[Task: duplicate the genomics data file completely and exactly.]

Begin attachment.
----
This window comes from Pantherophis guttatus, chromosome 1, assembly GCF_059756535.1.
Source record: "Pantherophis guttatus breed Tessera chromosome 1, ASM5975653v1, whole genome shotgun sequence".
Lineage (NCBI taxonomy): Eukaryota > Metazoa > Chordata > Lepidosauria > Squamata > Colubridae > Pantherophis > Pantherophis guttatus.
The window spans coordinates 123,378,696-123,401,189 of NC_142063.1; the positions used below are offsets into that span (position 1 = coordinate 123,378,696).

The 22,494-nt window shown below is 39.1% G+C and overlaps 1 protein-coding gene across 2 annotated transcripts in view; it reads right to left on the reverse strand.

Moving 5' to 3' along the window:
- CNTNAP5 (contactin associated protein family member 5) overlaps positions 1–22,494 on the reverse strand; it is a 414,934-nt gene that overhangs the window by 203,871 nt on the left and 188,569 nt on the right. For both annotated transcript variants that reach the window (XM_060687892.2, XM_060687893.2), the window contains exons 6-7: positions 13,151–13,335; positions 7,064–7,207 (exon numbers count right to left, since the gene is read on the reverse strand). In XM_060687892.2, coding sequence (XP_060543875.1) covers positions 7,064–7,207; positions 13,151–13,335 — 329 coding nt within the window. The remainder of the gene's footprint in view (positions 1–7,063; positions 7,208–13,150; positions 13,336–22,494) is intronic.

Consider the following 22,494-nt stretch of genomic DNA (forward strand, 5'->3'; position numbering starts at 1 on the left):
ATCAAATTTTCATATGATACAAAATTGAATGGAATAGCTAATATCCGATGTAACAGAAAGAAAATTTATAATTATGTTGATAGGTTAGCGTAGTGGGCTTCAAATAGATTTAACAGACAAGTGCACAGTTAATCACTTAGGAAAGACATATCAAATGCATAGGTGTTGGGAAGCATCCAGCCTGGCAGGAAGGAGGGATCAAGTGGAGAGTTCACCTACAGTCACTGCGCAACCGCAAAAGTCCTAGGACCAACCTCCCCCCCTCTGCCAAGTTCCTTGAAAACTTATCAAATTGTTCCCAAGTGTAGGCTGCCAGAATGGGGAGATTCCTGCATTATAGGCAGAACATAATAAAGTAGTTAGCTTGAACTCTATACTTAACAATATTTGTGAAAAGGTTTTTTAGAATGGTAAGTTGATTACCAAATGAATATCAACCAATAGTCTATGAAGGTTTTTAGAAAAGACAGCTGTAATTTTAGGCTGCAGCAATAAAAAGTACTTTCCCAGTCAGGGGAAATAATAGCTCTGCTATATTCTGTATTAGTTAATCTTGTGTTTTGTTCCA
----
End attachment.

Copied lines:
This window comes from Pantherophis guttatus, chromosome 1, assembly GCF_059756535.1.
Source record: "Pantherophis guttatus breed Tessera chromosome 1, ASM5975653v1, whole genome shotgun sequence".
Lineage (NCBI taxonomy): Eukaryota > Metazoa > Chordata > Lepidosauria > Squamata > Colubridae > Pantherophis > Pantherophis guttatus.
The window spans coordinates 123,378,696-123,401,189 of NC_142063.1; the positions used below are offsets into that span (position 1 = coordinate 123,378,696).

The 22,494-nt window shown below is 39.1% G+C and overlaps 1 protein-coding gene across 2 annotated transcripts in view; it reads right to left on the reverse strand.

Moving 5' to 3' along the window:
- CNTNAP5 (contactin associated protein family member 5) overlaps positions 1–22,494 on the reverse strand; it is a 414,934-nt gene that overhangs the window by 203,871 nt on the left and 188,569 nt on the right. For both annotated transcript variants that reach the window (XM_060687892.2, XM_060687893.2), the window contains exons 6-7: positions 13,151–13,335; positions 7,064–7,207 (exon numbers count right to left, since the gene is read on the reverse strand). In XM_060687892.2, coding sequence (XP_060543875.1) covers positions 7,064–7,207; positions 13,151–13,335 — 329 coding nt within the window. The remainder of the gene's footprint in view (positions 1–7,063; positions 7,208–13,150; positions 13,336–22,494) is intronic.

Consider the following 22,494-nt stretch of genomic DNA (forward strand, 5'->3'; position numbering starts at 1 on the left):
ATCAAATTTTCATATGATACAAAATTGAATGGAATAGCTAATATCCGATGTAACAGAAAGAAAATTTATAATTATGTTGATAGGTTAGCGTAGTGGGCTTCAAATAGATTTAACAGACAAGTGCACAGTTAATCACTTAGGAAAGACATATCAAATGCATAGGTGTTGGGAAGCATCCAGCCTGGCAGGAAGGAGGGATCAAGTGGAGAGTTCACCTACAGTCACTGCGCAACCGCAAAAGTCCTAGGACCAACCTCCCCCCCTCTGCCAAGTTCCTTGAAAACTTATCAAATTGTTCCCAAGTGTAGGCTGCCAGAATGGGGAGATTCCTGCATTATAGGCAGAACATAATAAAGTAGTTAGCTTGAACTCTATACTTAACAATATTTGTGAAAAGGTTTTTTAGAATGGTAAGTTGATTACCAAATGAATATCAACCAATAGTCTATGAAGGTTTTTAGAAAAGACAGCTGTAATTTTAGGCTGCAGCAATAAAAAGTACTTTCCCAGTCAGGGGAAATAATAGCTCTGCTATATTCTGTATTAGTTAATCTTGTGTTTTGTTCCA